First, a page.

FTC - How to Be the Class ‘Value-dictorian’

6/1/2006

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This information is provided under a cooperative agreement between the Better Business Bureau and the U. S. Federal Trade Commission (FTC), which has prepared this information.

FTC Consumer Alert

How to Be the Class ‘Value-dictorian’

‘Tis the season for exams, commencements, and a renewed focus on the future. But when it comes to dealing in the marketplace, everyone has the potential to be a value-dictorian. Before spending your hard-earned money, ask questions, do your homework, and speak up.

The Federal Trade Commission, the nation’s consumer protection agency, suggests that students and grads tap into these 10 tips to make the most of their money:

Keep your personal information to yourself. In the past five years, millions of Americans have been victims of identity theft, including many students. Protect your passwords, guard your credit card number, shred sensitive paperwork, and don’t leave your mail where it might tempt a potential identity thief.
Socialize safely online. Social networking sites can expose you to people with less than friendly intentions. Consider restricting access to your page. Post only information that you’re comfortable with the whole world knowing, because once it’s posted, you can’t take it back. Don’t post your full name, Social Security number, address, phone number, or bank and credit card account numbers. Be cautious about posting the name of your school, sports team, clubs, and where you work or hang out. Trust your gut and report any suspicions to the site and the police.
Consider the National Do Not Call Registry. As hard as it may be for your parents to believe, there may be times when you don’t want to be on the phone — especially when the caller is a stranger trying to sell you something. Visit donotcall.gov and register your phone number with the National Do Not Call Registry.
Stay away from “guarantees” of scholarships. Reputable groups don’t charge for information about scholarships. Steer clear of anyone “guaranteeing” you financial aid for college or vocational school — especially if they insist you pay them for the information first.
Don’t buy bogus weight loss products. Good health isn’t about a number on a scale. It’s about cultivating a positive attitude, enjoying a variety of foods, and staying fit and active. Take a pass on any product that promises easy or effortless weight loss; instead, focus on healthy habits that will last a lifetime.
Understand credit. Credit is more than just a plastic card; it’s your financial future. Before you sign on the dotted line, make sure you “speak credit.” That “permanent record” your teachers always warned you about? It’s called a credit report. Late payments now will come back to haunt you when you try to buy a car, get an apartment, or even land a job. Once you’ve established credit, get a free copy of your credit report at annualcreditreport.com.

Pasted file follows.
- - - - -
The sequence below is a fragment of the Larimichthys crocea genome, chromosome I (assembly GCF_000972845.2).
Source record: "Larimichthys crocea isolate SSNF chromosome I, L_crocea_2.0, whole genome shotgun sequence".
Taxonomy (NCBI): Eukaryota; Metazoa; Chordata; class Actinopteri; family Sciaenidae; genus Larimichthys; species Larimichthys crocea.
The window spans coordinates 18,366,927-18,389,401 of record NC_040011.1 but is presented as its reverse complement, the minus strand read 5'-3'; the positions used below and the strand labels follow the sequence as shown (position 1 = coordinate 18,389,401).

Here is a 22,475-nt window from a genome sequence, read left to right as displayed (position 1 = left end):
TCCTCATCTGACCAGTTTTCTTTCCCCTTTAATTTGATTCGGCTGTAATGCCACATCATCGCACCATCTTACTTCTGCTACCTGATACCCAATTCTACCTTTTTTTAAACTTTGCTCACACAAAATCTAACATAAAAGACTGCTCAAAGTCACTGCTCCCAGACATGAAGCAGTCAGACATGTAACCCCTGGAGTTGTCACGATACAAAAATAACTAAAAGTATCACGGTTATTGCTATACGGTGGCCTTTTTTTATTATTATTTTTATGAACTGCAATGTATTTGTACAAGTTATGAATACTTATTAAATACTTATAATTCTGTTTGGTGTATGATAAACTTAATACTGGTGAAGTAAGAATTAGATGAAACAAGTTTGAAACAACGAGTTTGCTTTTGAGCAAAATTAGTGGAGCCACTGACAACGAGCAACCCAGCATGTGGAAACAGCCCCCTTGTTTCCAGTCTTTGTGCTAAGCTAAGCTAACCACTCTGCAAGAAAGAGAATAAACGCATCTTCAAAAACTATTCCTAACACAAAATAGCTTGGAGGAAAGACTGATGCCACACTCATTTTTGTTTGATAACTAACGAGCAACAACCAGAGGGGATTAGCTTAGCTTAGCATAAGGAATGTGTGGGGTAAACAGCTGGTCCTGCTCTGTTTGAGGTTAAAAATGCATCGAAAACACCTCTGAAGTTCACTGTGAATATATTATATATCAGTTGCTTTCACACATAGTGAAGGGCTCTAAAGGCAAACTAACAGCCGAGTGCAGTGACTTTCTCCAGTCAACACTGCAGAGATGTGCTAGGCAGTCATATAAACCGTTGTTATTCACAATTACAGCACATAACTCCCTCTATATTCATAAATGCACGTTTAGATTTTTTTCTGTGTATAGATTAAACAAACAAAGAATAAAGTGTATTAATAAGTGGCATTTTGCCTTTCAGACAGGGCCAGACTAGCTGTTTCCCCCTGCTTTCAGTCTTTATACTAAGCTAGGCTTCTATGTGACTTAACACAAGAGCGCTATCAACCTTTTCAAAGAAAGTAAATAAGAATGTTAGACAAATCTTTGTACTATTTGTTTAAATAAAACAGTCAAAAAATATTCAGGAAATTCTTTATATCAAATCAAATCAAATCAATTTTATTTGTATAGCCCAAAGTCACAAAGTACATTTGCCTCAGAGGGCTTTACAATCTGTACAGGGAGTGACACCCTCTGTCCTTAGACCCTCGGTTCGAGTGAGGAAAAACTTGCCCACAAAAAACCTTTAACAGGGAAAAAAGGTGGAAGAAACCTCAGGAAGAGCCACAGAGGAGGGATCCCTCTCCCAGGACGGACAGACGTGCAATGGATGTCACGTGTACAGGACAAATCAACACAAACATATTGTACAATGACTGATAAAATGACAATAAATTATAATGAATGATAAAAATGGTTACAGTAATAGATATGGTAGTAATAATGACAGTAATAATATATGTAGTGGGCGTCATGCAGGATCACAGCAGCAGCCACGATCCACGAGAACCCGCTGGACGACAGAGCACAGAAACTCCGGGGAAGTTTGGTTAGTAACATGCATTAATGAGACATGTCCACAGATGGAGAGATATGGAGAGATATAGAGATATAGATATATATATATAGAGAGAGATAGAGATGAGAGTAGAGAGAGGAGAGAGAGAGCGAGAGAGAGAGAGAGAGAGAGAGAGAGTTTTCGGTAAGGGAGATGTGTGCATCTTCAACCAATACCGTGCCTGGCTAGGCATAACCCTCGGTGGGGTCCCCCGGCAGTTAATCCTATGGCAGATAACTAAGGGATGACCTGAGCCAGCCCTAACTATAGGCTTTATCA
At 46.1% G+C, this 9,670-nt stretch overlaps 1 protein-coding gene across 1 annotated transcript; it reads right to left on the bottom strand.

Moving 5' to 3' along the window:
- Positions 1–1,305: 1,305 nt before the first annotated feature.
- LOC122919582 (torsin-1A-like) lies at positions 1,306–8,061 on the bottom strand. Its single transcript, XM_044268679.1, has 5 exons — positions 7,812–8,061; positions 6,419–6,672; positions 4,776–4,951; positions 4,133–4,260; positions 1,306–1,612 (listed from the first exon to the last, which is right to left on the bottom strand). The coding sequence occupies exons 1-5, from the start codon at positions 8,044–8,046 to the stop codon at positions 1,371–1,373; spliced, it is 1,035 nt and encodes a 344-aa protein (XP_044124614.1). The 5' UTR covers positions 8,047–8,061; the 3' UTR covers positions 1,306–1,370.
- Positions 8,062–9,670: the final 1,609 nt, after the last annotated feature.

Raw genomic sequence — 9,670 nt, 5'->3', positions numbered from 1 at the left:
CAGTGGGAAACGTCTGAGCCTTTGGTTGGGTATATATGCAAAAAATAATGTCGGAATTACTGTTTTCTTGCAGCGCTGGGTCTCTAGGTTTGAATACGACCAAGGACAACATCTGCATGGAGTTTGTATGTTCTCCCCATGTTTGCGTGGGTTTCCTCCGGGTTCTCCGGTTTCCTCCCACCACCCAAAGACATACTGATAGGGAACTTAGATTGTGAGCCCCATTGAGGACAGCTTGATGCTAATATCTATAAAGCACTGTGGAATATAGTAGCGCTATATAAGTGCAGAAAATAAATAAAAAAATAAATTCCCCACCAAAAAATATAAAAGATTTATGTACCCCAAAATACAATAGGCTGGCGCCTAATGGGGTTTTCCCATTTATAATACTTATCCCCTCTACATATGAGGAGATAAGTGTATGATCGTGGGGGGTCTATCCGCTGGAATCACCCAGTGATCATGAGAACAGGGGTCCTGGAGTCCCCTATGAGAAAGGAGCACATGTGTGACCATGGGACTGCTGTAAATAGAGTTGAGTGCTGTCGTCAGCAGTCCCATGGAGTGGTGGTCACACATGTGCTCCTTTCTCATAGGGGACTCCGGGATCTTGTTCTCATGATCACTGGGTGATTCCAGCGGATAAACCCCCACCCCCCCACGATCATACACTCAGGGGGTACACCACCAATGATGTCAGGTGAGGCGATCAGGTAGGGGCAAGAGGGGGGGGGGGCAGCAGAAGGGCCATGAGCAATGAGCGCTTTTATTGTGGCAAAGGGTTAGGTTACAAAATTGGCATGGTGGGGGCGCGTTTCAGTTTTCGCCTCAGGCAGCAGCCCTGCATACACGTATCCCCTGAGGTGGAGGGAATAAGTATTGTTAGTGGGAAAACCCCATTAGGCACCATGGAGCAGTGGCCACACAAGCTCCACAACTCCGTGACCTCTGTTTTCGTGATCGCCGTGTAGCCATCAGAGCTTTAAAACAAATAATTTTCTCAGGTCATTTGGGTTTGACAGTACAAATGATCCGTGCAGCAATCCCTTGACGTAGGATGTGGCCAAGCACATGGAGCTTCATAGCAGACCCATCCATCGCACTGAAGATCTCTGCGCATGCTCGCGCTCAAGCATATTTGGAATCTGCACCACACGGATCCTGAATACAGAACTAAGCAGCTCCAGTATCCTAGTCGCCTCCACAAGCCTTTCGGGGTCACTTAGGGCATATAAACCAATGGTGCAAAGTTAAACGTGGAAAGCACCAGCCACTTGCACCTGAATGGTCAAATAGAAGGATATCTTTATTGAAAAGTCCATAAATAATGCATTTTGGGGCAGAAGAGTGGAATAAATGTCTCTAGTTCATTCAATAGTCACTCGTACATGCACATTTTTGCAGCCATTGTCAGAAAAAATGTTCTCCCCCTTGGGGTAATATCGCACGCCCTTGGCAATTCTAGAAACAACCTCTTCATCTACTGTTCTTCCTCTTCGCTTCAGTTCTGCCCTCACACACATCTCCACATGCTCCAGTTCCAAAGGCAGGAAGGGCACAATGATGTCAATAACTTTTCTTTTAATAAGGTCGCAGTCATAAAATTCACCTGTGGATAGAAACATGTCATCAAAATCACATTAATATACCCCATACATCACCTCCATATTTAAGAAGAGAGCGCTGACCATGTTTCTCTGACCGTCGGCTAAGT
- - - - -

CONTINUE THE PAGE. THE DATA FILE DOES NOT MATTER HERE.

P2P file-sharing can be risky. Peer-to-peer file-sharing can open the door to unwanted content, spyware, and viruses. If you decide to use file-sharing software, install it carefully. Otherwise, you might give strangers access not just to the files you intended to share, but also to other information on your hard drive, like email and personal documents. Remember that sharing copyrighted music or other entertainment via P2P can land you in legal hot water.
Travel scams turn spring breaks into spring busts. Who doesn’t dream of spending spring relaxing in the sun or snowboarding on some mountain? Be aware that scam artists target students who are looking for low-cost vacations. Before you show up at the airport with your sunscreen, review the tour package carefully and investigate the operator. Check out ftc.gov/travel for more travel tips.
Phishing scams reel in personal information. You’ve gotten emails claiming to be from your bank or ISP asking you to “verify” your credit card or checking account number. They’re from fraudsters phishing for your information. Never give out your personal information in response to an email. When in doubt, check it out by calling the company directly. Visit onguardonline.gov to learn more.
Some employment services are scams. Bona fide job placement services can help launch you in the career of your dreams. But bogus companies can scam you out of your money. Before paying any money to someone offering to help you land a job, check out who you’re doing business with.
The FTC works for the consumer to prevent fraudulent, deceptive and unfair business practices in the marketplace and to provide information to help consumers spot, stop, and avoid them. To file a complaint or to get free information on consumer issues, visit www.ftc.gov or call toll-free, 1-877-FTC-HELP (1-877-382-4357); TTY: 1-866-653-4261. The FTC enters Internet, telemarketing, identity theft, and other fraud-related complaints into Consumer Sentinel, a secure online database available to hundreds of civil and criminal law enforcement agencies in the U.S. and abroad.

June 2006

This information is provided under a cooperative agreement between the Better Business Bureau and the U. S. Federal Trade Commission (FTC), which has prepared this information. The FTC works to prevent fraudulent, deceptive and unfair business practices in the marketplace and to provide information to help consumers spot, stop, and avoid these practices. To learn more about the FTC and its services, visit www.ftc.gov or call toll-free, 1-877-FTC-HELP (1-877-382-4357); TTY: 1-866-653-4261. 
 

 

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